When imagining the work carried out by The Fed’s community teams, there can be a tendency to think of the most dramatic, catastrophic cases. Whilst it is true that such clients occupy much of their time, focussing on them alone would be a mistake.

Doing so means overlooking an area of The Fed’s staff’s expertise which requires a different type of skill – namely to build a connection with people and meet their needs in a sensitive and appropriate way.

On a recent visit to a client’s home with a member of The Fed’s Volunteer Services team, I gained a first-person insight into the mental and physical toll involved in supporting some of our clients.

Betty*, a friendly, chatty nonagenarian, was being visited by Fed Volunteer Co-ordinator, Debra, to arrange for her to be assigned a volunteer on a weekly basis. Once a regular attendee of The Fed’s Coffee Stops, Betty’s declining health had left her housebound, and in need of support several times a day.

The challenge faced by Debra that day lay in the sensory barriers between them.

Despite her positivity and cheerful nature, Betty is almost totally deaf and blind, turning what might have been a ten-minute chat into a visit lasting almost an hour and a half.

Debra’s calm and sensitive nature allowed her to slow the conversation to a speed that Betty could understand, yet the scale of the task became apparent from the moment we arrived. Despite Debra writing ‘hello’ on a large whiteboard on hand to aid communication, it took Betty nearly thirty seconds to decipher the message.

It is almost impossible to convey the determination Debra displayed over a period of twenty-five minutes as she repeated and rephrased the same initial two questions over and over again. I watched as co-ordinator and client struggled to overcome the obstacles thrown up by ageing and the loss of senses.

It was clear how draining – both mentally and physically – it was for Debra. Constantly searching for new ways to frame the conversation, seeking different methods to communicate with Betty as simply as possible, she never allowed herself to become frustrated or downhearted – and Betty reciprocated in style, never straying from her cheerful and friendly persona.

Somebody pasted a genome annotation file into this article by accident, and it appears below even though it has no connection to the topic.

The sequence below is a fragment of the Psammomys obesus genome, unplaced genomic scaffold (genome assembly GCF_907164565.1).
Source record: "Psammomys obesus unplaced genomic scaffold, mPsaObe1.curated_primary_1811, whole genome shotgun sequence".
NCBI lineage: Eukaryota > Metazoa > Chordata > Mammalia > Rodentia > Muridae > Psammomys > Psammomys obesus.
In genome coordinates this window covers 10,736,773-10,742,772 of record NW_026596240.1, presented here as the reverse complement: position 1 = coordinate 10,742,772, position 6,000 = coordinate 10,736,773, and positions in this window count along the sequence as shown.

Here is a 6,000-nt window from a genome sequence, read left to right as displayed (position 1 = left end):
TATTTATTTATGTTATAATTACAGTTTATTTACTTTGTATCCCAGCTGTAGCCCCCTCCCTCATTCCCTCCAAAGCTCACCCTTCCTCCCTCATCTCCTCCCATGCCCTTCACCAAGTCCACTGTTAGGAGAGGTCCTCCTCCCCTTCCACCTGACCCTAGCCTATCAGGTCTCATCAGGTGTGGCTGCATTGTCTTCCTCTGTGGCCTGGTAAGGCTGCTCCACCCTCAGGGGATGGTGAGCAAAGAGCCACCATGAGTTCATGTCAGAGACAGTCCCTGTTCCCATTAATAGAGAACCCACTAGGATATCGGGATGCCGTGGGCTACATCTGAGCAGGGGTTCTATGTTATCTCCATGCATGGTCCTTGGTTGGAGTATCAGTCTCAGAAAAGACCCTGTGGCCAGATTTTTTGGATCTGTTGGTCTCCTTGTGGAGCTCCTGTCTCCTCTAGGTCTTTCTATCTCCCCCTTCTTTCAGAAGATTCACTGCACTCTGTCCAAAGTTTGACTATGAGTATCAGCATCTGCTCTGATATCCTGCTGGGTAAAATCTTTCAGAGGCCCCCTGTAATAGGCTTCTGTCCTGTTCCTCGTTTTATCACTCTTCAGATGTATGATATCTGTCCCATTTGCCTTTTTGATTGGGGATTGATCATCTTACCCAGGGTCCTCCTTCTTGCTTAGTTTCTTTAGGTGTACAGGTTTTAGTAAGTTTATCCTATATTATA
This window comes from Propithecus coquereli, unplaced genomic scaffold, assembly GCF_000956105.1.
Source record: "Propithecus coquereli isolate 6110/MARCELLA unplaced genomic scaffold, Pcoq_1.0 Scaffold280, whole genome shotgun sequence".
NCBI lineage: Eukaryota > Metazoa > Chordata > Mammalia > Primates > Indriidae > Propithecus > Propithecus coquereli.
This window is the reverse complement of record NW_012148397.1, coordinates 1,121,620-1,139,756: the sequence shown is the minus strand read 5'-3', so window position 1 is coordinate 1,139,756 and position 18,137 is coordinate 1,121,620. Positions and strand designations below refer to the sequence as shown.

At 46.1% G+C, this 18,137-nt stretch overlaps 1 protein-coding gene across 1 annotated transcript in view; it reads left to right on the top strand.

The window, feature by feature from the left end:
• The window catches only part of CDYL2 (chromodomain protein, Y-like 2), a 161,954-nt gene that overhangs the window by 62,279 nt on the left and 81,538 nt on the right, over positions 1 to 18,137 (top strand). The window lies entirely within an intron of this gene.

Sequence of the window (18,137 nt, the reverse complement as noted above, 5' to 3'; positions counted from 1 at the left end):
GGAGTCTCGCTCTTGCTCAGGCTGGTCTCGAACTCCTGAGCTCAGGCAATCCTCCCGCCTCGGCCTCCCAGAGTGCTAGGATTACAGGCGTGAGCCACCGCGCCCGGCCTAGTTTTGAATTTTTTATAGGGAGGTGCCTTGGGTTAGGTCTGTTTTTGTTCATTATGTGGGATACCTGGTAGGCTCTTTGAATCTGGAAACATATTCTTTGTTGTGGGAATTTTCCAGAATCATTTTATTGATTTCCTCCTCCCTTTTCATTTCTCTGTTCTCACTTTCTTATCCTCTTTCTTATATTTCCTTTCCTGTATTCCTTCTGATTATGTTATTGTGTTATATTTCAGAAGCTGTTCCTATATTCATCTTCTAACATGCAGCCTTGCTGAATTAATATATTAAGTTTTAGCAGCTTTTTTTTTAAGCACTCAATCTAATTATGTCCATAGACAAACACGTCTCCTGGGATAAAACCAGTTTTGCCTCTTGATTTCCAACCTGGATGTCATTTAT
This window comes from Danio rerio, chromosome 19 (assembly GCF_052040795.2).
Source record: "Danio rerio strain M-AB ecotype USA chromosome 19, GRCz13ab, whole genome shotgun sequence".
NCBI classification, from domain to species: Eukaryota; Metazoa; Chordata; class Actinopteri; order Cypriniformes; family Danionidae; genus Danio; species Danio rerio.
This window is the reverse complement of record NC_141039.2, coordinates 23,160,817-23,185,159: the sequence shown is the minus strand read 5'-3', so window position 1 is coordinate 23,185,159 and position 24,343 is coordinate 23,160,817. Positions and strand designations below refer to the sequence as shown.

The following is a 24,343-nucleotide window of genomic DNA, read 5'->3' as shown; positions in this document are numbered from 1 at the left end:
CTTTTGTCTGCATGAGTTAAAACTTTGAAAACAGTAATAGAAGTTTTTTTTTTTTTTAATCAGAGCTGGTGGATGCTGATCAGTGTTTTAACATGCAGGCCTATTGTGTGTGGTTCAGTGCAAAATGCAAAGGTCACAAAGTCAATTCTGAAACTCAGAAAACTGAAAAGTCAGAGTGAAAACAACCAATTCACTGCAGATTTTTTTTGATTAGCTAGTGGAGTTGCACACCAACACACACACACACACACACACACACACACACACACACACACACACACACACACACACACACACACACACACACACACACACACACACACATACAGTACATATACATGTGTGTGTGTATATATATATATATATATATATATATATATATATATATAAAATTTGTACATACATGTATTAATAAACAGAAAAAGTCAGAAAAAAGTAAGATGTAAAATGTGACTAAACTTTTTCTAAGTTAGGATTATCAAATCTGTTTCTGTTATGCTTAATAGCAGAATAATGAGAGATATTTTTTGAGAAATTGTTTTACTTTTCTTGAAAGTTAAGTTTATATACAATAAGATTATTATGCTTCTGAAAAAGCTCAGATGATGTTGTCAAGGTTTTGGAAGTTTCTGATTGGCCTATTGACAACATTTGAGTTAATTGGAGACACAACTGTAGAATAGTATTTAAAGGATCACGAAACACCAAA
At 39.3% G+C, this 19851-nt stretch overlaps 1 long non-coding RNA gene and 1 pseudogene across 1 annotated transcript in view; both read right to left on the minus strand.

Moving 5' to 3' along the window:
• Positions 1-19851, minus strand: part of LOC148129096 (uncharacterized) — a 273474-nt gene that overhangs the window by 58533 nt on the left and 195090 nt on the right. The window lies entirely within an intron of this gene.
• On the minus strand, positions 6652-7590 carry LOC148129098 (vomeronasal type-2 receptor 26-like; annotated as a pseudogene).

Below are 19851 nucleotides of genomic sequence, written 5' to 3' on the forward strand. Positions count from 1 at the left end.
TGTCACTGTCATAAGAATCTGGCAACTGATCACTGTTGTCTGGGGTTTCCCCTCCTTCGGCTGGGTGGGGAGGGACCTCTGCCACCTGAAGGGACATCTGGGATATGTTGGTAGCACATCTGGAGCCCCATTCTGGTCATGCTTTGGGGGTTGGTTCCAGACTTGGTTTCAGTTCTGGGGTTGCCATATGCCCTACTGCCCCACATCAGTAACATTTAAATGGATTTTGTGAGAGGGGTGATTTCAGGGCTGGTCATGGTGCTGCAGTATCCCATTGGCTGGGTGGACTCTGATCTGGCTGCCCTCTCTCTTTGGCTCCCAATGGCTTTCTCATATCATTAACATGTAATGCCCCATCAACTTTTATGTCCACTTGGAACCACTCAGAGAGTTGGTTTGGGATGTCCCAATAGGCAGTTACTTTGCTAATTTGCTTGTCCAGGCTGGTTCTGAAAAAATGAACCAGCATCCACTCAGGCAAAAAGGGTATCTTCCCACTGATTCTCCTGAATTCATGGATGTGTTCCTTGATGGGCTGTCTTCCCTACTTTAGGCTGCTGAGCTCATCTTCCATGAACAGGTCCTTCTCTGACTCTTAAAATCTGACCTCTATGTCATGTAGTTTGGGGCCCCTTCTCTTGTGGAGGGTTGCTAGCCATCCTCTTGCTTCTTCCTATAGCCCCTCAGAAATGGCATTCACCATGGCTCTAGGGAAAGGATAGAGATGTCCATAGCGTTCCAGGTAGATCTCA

I was not surprised at what unfolded in front of me – a half-decade in the organisation has taught me that the most complex and difficult situations may be waiting around the corner – but I was shocked.

Not by Betty’s condition – she was clearly content, satisfied in her own home and with the support from The Fed and her daily carers, and with the company provided by her beloved cat. My shock came from how draining the visit was for the coordinator – the physical toll of squatting on her haunches for over an hour to ensure she was both visible and audible to her client; how she had to raise her voice as loud as possible to have any sort of conversation; the constant and repetitive miscommunications and misunderstandings.

Again and again, the volume increasing each time, the same questions were passed back and forth from co-ordinator to client, and client to co-ordinator – tiny, incremental steps being achieved in understanding Betty’s wishes and enabling Debra to fulfil her needs.

The visit was a stark example of yet another hidden feature of The Fed’s work and the painstaking efforts made to ensure that no-one is left behind.

Eventually we left, exhausted and mission accomplished, but not before making Betty a hot drink and ensuring she was comfortable – and headed to the next appointment.

*Client’s name altered to preserve confidentiality.


Robert Marks, winter 2021